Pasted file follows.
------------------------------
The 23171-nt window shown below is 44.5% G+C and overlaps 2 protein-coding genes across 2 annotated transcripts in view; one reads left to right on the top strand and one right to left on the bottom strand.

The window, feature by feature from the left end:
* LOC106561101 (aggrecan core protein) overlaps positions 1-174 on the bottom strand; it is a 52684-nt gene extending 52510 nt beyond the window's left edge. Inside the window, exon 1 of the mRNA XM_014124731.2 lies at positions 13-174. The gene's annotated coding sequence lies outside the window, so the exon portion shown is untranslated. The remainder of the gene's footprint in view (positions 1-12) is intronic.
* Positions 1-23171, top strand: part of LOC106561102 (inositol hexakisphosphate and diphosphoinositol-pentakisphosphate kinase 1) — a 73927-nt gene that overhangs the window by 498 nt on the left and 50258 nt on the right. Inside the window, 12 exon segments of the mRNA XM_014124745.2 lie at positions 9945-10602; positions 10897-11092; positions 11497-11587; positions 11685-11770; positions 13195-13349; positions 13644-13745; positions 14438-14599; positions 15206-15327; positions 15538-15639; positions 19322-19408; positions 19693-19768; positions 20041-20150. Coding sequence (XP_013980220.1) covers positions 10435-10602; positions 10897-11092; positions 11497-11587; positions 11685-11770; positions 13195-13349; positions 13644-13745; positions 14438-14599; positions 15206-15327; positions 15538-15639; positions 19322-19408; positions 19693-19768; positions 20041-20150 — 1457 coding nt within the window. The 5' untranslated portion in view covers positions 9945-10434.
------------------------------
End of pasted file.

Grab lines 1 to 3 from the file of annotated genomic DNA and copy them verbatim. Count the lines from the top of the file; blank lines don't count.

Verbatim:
The 23171-nt window shown below is 44.5% G+C and overlaps 2 protein-coding genes across 2 annotated transcripts in view; one reads left to right on the top strand and one right to left on the bottom strand.

The window, feature by feature from the left end:
* LOC106561101 (aggrecan core protein) overlaps positions 1-174 on the bottom strand; it is a 52684-nt gene extending 52510 nt beyond the window's left edge. Inside the window, exon 1 of the mRNA XM_014124731.2 lies at positions 13-174. The gene's annotated coding sequence lies outside the window, so the exon portion shown is untranslated. The remainder of the gene's footprint in view (positions 1-12) is intronic.